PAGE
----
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If you want to successfully take a new product to market, you'll have to prove it works first. Additionally, you'll have to prove it works every single time the same way even if the user and some circumstances differ. This idea is perhaps best illustrated by Ray Kroc, the founder of McDonald's. His idea was to create a multitude of stores all over the country that could product the same exact food items. If you eat a cheeseburger in Wisconsin at 5 pm in December it should taste the same as one you had in California at noon in July. If you have a great idea, you need to ensure it is actually functional and useful and reliable once you get it off paper and into a working model.
This process is called prototype development. Without an invention prototype you can't get a patent or make a dime. Investors will take a keen interest in your prototype. If you aren't successful in this stage of inventing, the idea will be dead in the water, no matter how good it is. To be successful in prototyping, concentrate in these areas:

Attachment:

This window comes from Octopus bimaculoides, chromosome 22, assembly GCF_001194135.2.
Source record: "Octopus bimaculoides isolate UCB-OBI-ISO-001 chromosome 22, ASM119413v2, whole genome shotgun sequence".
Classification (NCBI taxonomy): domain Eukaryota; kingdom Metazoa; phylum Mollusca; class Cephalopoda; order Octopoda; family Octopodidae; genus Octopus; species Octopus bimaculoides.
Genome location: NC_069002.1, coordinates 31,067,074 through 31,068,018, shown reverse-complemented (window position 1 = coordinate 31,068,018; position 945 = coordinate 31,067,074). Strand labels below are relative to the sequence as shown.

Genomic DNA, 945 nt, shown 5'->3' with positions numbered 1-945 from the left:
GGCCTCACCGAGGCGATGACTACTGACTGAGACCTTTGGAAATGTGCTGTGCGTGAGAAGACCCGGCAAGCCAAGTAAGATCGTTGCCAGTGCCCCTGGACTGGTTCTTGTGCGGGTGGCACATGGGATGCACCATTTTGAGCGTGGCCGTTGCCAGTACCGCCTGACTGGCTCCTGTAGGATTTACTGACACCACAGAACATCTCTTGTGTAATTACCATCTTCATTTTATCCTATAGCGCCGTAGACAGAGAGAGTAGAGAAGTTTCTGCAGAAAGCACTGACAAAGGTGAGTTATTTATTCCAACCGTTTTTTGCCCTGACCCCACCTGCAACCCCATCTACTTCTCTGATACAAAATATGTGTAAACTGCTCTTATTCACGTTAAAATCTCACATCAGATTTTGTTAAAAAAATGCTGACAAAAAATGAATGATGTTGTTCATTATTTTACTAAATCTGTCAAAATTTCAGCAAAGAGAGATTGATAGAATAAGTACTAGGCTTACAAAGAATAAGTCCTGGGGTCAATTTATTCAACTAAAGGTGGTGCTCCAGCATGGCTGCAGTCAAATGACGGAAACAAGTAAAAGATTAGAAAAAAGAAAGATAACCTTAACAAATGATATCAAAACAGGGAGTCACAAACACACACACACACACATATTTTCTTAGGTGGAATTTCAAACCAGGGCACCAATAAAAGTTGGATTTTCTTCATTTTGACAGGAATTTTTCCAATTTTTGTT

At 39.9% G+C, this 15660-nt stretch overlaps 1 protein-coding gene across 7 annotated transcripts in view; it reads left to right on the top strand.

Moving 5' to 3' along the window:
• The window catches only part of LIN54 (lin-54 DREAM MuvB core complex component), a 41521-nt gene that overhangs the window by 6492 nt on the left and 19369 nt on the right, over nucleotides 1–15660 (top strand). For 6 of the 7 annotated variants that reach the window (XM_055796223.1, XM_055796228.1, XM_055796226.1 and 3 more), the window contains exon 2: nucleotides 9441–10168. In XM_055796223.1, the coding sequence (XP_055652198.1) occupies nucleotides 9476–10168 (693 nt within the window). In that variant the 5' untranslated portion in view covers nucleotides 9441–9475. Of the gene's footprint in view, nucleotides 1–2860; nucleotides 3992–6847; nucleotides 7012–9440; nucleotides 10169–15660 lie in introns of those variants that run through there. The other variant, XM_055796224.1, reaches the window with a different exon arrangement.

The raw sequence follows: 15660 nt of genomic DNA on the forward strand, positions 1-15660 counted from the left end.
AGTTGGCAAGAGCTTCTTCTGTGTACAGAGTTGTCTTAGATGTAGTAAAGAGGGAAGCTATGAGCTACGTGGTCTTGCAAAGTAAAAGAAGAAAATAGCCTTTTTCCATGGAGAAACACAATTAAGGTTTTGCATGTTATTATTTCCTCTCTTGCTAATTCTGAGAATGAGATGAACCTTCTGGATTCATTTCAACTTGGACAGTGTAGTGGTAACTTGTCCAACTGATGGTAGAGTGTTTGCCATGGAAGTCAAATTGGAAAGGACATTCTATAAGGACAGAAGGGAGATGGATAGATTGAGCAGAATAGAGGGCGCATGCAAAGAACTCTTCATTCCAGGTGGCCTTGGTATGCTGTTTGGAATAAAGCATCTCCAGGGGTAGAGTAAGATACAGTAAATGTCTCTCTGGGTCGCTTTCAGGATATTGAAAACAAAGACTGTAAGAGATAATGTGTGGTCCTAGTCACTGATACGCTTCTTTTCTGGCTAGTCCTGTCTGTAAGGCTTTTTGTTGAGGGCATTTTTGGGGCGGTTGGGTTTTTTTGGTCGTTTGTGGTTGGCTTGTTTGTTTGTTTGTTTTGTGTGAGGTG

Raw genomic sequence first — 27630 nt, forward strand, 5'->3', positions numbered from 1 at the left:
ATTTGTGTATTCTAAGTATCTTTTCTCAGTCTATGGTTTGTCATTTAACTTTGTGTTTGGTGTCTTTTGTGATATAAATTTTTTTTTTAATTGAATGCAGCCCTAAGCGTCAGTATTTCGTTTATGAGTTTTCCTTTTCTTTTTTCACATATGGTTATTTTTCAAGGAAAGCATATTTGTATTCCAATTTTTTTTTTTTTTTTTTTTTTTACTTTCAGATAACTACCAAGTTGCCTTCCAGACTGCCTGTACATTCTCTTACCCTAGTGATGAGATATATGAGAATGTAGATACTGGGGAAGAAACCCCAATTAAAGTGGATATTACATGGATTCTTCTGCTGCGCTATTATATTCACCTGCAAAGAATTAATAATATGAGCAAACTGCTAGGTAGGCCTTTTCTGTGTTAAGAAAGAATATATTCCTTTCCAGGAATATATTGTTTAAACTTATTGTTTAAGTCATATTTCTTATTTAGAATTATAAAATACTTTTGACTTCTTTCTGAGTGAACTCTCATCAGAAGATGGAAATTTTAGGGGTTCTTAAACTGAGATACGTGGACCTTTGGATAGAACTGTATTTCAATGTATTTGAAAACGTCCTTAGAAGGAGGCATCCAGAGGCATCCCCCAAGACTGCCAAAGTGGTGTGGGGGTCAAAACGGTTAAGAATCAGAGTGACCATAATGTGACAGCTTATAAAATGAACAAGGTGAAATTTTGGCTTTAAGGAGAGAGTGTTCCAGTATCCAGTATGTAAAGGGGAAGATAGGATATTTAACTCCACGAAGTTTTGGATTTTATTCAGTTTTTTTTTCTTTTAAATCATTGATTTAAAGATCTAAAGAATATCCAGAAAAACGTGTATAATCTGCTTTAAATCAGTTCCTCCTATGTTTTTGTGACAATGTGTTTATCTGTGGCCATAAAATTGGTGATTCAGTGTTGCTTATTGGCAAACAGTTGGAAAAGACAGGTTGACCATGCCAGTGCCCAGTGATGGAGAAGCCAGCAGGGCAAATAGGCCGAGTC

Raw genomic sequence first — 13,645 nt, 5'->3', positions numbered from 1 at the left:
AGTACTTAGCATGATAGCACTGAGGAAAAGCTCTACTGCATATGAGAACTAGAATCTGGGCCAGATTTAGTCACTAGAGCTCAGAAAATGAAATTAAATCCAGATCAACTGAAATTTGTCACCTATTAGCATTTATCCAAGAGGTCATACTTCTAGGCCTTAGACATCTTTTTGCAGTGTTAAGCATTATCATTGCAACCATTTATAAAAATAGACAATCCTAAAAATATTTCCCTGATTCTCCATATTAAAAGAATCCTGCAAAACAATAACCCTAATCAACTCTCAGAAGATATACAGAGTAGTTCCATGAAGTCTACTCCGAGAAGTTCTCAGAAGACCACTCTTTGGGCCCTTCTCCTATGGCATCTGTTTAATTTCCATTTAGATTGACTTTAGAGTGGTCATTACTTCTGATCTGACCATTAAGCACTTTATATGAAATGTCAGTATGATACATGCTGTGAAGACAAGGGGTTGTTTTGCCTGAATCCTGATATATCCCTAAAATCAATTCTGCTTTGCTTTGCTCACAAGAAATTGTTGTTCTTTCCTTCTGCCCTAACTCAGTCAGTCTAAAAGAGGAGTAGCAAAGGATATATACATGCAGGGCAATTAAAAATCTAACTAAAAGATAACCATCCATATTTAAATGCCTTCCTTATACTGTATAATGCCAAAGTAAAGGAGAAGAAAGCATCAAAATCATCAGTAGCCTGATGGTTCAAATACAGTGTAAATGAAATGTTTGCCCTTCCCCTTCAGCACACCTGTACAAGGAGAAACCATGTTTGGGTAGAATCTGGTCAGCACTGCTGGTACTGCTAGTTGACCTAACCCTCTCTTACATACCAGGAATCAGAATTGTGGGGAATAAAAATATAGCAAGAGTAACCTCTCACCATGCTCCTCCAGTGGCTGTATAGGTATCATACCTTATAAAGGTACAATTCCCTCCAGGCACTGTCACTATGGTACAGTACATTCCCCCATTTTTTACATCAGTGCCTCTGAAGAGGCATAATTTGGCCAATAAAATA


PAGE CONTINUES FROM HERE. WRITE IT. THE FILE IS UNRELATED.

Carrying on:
*Focus on the most risky elements first. Don't put them off hoping they will fall in place. If you do, you may waste a lot of time and money on an usable product.
*Focus initially on the internal design not the appearance. You may create the best-looking product, with slick outer covers and panels but it's the design and workability you need to patent.
*Consider computer tools and virtual prototype software. Some computers can do initial design experiments for you without the cost of manufacturing multiple widgets. A virtual prototype can sometimes be used to gain investment money to fund more detailed prototyping that's needed. Computer tools, as a rule, will be cheaper than other types of prototype options. You can learn more about virtual prototyping at InventHelp.com.
|Jennifer Mathes, Ph.D.|